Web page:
Chicago Nationals | CX 2021-2022 #5
Nationals. It took me a few days to process this one. Frankly I’m so embarrassed about this race I don’t know how to talk about it. So perhaps this write up is about how not to do bike racing.
I decided two days before to attend. I picked up a flight for that next day, it left at 0600 because that’s when there were standby seats available. That was a 0400 show time and a leave the house by 0300. That meant getting up at 0230. Packing bikes until 10 doesn’t set up for quality sleep.
The longest thing I took to pack were wheels, it’s such a guessing game when conditions are changing daily. I still dragged a huge amount of luggage compared to the average traveler, between the double bike case, the trainer, and warm clothes It’s a heck of a haul. Adding backup wheels to the picture and it gets ridiculous. I rolled by some “Politie” in the airport on my way home from Belgium one year. They were staring so I offered “it’s always great to travel light!” They smiled at least. Mortified. I like to be unremarkable in public settings.
Once I arrived in Chicago and the bone chilling/wind whipping cold set in I went out to the course for practice to discover with the compressed post tornado schedule that there essentially WAS no course practice. We were left with an aggressively enforced 15 minutes of waning daylight as the night time freeze set in. Come race day the winning lap was 12 minutes long, second place was a full minute behind. Trying to commit corners and turns to memory takes more than one lap. AM I annoyed? Yes, but no one could foresee the wind shear that passed through the venue and took half the course with it, compressing that days schedule. Could the powers that be have foreseen that the 7-minute amateur course laps from earlier in the week would double in length with moisture and added distance? Perhaps (strangely this is a nationals trend item). Either way, control the controllables, getting upset about the details only takes away from what you have to give.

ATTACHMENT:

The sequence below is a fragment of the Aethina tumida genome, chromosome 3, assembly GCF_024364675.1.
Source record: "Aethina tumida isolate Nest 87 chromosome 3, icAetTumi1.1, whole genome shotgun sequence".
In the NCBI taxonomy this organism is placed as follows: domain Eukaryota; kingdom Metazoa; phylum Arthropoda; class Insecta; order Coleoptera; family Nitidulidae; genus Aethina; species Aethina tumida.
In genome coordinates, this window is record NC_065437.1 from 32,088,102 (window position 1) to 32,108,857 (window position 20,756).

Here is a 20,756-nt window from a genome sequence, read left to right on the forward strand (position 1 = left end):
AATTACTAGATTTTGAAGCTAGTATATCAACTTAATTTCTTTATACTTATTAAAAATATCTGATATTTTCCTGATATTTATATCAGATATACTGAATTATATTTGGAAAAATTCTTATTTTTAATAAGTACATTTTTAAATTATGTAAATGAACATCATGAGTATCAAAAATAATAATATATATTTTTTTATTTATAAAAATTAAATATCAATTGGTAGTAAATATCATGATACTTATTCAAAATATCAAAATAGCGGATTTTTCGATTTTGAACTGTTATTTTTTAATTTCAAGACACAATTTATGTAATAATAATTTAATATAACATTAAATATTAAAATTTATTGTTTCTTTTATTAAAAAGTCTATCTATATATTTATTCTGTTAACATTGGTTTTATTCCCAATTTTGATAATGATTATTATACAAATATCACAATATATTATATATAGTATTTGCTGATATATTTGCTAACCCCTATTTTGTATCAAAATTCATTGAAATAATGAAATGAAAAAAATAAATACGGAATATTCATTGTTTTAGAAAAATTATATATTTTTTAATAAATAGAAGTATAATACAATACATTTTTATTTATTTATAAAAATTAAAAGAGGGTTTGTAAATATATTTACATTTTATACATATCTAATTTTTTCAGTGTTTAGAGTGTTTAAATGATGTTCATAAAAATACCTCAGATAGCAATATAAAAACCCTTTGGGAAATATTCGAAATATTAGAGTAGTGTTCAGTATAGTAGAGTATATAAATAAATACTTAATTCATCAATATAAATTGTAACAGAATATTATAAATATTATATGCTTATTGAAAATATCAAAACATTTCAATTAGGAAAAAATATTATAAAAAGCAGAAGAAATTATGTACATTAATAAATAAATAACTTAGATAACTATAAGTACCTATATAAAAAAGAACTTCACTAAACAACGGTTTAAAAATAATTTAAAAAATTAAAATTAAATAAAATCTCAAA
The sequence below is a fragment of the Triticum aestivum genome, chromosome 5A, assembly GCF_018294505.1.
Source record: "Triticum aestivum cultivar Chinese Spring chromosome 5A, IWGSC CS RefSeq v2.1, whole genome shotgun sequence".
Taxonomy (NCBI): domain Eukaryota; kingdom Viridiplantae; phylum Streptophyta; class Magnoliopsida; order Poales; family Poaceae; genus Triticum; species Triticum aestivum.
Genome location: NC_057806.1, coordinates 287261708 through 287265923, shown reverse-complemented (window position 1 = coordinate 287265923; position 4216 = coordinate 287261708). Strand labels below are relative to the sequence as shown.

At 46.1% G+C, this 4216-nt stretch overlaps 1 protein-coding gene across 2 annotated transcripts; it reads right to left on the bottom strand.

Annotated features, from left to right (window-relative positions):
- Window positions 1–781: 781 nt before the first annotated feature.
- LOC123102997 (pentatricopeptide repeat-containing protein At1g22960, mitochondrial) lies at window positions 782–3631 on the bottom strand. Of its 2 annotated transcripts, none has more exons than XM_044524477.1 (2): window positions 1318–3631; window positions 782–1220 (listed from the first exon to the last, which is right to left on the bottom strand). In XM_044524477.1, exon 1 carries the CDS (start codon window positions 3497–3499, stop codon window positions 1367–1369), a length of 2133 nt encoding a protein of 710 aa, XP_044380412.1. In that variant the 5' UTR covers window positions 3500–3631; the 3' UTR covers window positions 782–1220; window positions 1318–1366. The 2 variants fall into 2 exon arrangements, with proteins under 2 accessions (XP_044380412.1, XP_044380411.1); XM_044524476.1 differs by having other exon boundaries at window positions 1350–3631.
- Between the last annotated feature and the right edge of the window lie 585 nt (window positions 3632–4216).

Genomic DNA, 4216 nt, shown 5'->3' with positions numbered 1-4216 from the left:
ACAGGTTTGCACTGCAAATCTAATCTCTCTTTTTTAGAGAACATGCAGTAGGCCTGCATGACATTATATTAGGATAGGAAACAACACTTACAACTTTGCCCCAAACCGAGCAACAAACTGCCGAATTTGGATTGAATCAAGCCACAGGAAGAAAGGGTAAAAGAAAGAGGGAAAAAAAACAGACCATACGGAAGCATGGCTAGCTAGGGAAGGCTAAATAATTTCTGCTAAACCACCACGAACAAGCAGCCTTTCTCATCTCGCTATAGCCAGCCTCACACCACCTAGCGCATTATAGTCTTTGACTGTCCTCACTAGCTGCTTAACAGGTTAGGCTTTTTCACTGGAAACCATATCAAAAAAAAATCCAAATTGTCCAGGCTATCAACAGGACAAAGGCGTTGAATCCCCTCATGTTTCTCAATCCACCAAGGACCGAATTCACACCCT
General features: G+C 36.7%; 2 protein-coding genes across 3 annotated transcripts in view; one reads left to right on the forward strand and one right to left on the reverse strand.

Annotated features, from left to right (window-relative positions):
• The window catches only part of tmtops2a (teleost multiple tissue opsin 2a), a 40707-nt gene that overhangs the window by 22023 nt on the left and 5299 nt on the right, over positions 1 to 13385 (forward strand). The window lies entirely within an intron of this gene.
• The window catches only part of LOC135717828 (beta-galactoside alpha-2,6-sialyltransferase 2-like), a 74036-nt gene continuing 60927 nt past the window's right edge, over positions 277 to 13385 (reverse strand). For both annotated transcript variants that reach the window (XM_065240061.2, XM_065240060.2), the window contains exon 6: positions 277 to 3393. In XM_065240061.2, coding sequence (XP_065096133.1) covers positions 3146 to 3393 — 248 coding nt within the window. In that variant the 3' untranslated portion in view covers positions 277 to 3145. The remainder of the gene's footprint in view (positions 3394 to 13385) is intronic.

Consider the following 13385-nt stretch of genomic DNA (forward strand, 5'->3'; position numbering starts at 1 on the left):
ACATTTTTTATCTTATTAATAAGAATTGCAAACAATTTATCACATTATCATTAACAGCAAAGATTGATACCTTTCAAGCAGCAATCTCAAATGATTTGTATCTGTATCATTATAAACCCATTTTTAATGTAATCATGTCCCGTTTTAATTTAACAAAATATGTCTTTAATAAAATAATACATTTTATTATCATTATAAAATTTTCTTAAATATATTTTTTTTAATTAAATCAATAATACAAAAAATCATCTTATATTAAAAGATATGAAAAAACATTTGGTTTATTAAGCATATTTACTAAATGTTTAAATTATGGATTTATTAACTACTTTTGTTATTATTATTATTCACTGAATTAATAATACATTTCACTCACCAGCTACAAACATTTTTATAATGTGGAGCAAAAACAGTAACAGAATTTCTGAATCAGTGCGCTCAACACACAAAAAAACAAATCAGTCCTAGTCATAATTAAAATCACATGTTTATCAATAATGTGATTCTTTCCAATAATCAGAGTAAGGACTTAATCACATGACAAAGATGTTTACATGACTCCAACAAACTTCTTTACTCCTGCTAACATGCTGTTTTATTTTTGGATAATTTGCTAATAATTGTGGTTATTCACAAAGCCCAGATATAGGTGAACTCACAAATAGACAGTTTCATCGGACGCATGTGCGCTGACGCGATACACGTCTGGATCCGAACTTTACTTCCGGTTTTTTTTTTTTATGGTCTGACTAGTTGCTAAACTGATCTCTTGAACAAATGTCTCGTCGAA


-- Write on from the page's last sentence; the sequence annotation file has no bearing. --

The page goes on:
This leads me to the topic most prevalent in my mind.
In the world outside of sports much value is places on adapting and working with the conditions. Nothing will ever be perfectly in place so you learn to make due with the circumstances you are presented with. Compensation, adaptability, flexibility, determination; all valued traits that can make a goal focused work environment or day to day life less stressful and more productive. Something doesn’t have to be specifically so, change is okay, there is no need for panic.
To a degree this is valued in sports. Adapt and overcome. Helmet, shoes, kit, bikes, (Covid certification….) and go. Adaptability is valued especially in cross, that pit bike is there for a reason, the conditions are constantly changing, something you ran one lap will be rideable the next.
But there is another side to this, the performance side. I mean we show up to compete, to compete means to try your best. To do your best you need to have brought not just your gear but also the focus, the motivation, determination. The catch here is that those things take time. If you are rushing through all of the checklist items, the physical tasks like prepping gear or food, getting yourself to bed, on an airplane, to the race, fixing some mechanical or another, washing your bikes incessantly, and endlessly searching for a bathroom, mental focus is the first things to go out the window.
So what does this internal emotional checklist include? Firstly, convincing yourself that you are a competitor, you are worthy of this race, you are equal in ability. You must put aside the fear of injury or contact. Trusting in your ability to ride sketchy lines in proximity to another rider both of you with the potential to end the others race. To not let the physical exertion weigh heavier in your brain than it impacts your system, to believe you have the ability to push yourself beyond your own and your competitors’ capacity. To be off the front and not get distracted wondering how secure your lead is or that you have the strength to rally and come back from the rear. To trust yourself to make the right decisions mid effort, to rely on your mastery of skill and allow that to dictate your adaptability to changing conditions.
Racing is a game of tricking the brain to not regulate your effort to a place where you are conserving. It is effortless to go 150% with that finish line in sight, but what about when it’s four laps to go? How do you know when you are giving it everything you can and you will have nothing left when it is over? How to avoid the terror of being in the red zone with an entire race still in front of you? The true psychological beauty is found in close competition and marginal gains that are weighted heavily in the psychological portion of the effort.
I’m above average at adapting. But is this always a good thing? When I come into a race without that time to ruminate, to breathe and relax, I roll with the punches. Not always a technique conducive to an effort I’m proud of. Nearly anyone can show up, it’s who shows up and brings it that is in the game. So I will accept this one as a loss, further reinforcing that I know what works for me and this wasn’t it. I don’t’ regret going, it was reinforcing to see the energy that is American cross, even if this one time I wasn’t ready to receive it.